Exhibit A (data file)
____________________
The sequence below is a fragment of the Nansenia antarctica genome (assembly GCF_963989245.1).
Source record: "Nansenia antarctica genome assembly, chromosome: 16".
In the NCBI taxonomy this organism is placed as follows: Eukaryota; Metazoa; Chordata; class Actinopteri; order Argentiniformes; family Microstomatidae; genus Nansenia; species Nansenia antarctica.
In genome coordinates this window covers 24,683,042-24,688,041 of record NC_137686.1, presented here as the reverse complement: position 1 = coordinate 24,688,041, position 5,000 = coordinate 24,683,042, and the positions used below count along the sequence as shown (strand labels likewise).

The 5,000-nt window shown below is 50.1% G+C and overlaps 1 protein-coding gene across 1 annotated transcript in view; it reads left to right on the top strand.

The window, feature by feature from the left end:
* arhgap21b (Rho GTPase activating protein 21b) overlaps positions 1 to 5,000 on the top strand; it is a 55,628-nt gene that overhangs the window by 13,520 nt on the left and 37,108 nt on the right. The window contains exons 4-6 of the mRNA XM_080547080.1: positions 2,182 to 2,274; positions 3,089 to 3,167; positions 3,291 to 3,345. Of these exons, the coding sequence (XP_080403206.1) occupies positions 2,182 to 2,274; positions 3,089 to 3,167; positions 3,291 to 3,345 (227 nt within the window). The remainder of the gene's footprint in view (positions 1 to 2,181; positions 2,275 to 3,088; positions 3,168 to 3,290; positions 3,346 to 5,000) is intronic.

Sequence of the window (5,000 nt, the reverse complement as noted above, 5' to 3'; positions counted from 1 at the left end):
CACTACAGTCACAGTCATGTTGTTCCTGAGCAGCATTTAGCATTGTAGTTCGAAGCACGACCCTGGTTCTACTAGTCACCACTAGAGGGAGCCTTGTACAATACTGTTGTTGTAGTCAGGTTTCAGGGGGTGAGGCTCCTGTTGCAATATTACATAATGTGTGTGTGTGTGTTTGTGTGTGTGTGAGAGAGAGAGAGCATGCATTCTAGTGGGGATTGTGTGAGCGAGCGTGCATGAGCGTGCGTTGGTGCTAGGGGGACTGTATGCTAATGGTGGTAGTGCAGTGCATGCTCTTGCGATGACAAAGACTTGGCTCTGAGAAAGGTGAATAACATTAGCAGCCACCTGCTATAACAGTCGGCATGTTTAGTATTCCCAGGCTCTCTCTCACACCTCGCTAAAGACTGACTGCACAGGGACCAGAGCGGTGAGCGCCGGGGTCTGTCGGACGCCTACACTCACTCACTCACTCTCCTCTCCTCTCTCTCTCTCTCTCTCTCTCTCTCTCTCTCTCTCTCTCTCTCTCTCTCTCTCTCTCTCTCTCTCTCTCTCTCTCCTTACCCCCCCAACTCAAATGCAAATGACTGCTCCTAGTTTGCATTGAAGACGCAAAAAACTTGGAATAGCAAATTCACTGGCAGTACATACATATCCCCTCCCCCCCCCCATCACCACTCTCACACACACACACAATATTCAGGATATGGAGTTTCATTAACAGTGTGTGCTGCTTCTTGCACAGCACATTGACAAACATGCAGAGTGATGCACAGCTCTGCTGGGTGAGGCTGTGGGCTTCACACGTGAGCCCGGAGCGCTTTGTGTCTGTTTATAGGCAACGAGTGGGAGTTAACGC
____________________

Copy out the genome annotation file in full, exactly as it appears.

The sequence below is a fragment of the Nansenia antarctica genome (assembly GCF_963989245.1).
Source record: "Nansenia antarctica genome assembly, chromosome: 16".
In the NCBI taxonomy this organism is placed as follows: Eukaryota; Metazoa; Chordata; class Actinopteri; order Argentiniformes; family Microstomatidae; genus Nansenia; species Nansenia antarctica.
In genome coordinates this window covers 24,683,042-24,688,041 of record NC_137686.1, presented here as the reverse complement: position 1 = coordinate 24,688,041, position 5,000 = coordinate 24,683,042, and the positions used below count along the sequence as shown (strand labels likewise).

The 5,000-nt window shown below is 50.1% G+C and overlaps 1 protein-coding gene across 1 annotated transcript in view; it reads left to right on the top strand.

The window, feature by feature from the left end:
* arhgap21b (Rho GTPase activating protein 21b) overlaps positions 1 to 5,000 on the top strand; it is a 55,628-nt gene that overhangs the window by 13,520 nt on the left and 37,108 nt on the right. The window contains exons 4-6 of the mRNA XM_080547080.1: positions 2,182 to 2,274; positions 3,089 to 3,167; positions 3,291 to 3,345. Of these exons, the coding sequence (XP_080403206.1) occupies positions 2,182 to 2,274; positions 3,089 to 3,167; positions 3,291 to 3,345 (227 nt within the window). The remainder of the gene's footprint in view (positions 1 to 2,181; positions 2,275 to 3,088; positions 3,168 to 3,290; positions 3,346 to 5,000) is intronic.

Sequence of the window (5,000 nt, the reverse complement as noted above, 5' to 3'; positions counted from 1 at the left end):
CACTACAGTCACAGTCATGTTGTTCCTGAGCAGCATTTAGCATTGTAGTTCGAAGCACGACCCTGGTTCTACTAGTCACCACTAGAGGGAGCCTTGTACAATACTGTTGTTGTAGTCAGGTTTCAGGGGGTGAGGCTCCTGTTGCAATATTACATAATGTGTGTGTGTGTGTTTGTGTGTGTGTGAGAGAGAGAGAGCATGCATTCTAGTGGGGATTGTGTGAGCGAGCGTGCATGAGCGTGCGTTGGTGCTAGGGGGACTGTATGCTAATGGTGGTAGTGCAGTGCATGCTCTTGCGATGACAAAGACTTGGCTCTGAGAAAGGTGAATAACATTAGCAGCCACCTGCTATAACAGTCGGCATGTTTAGTATTCCCAGGCTCTCTCTCACACCTCGCTAAAGACTGACTGCACAGGGACCAGAGCGGTGAGCGCCGGGGTCTGTCGGACGCCTACACTCACTCACTCACTCTCCTCTCCTCTCTCTCTCTCTCTCTCTCTCTCTCTCTCTCTCTCTCTCTCTCTCTCTCTCTCTCTCTCTCTCTCTCTCTCTCTCCTTACCCCCCCAACTCAAATGCAAATGACTGCTCCTAGTTTGCATTGAAGACGCAAAAAACTTGGAATAGCAAATTCACTGGCAGTACATACATATCCCCTCCCCCCCCCCATCACCACTCTCACACACACACACAATATTCAGGATATGGAGTTTCATTAACAGTGTGTGCTGCTTCTTGCACAGCACATTGACAAACATGCAGAGTGATGCACAGCTCTGCTGGGTGAGGCTGTGGGCTTCACACGTGAGCCCGGAGCGCTTTGTGTCTGTTTATAGGCAACGAGTGGGAGTTAACGC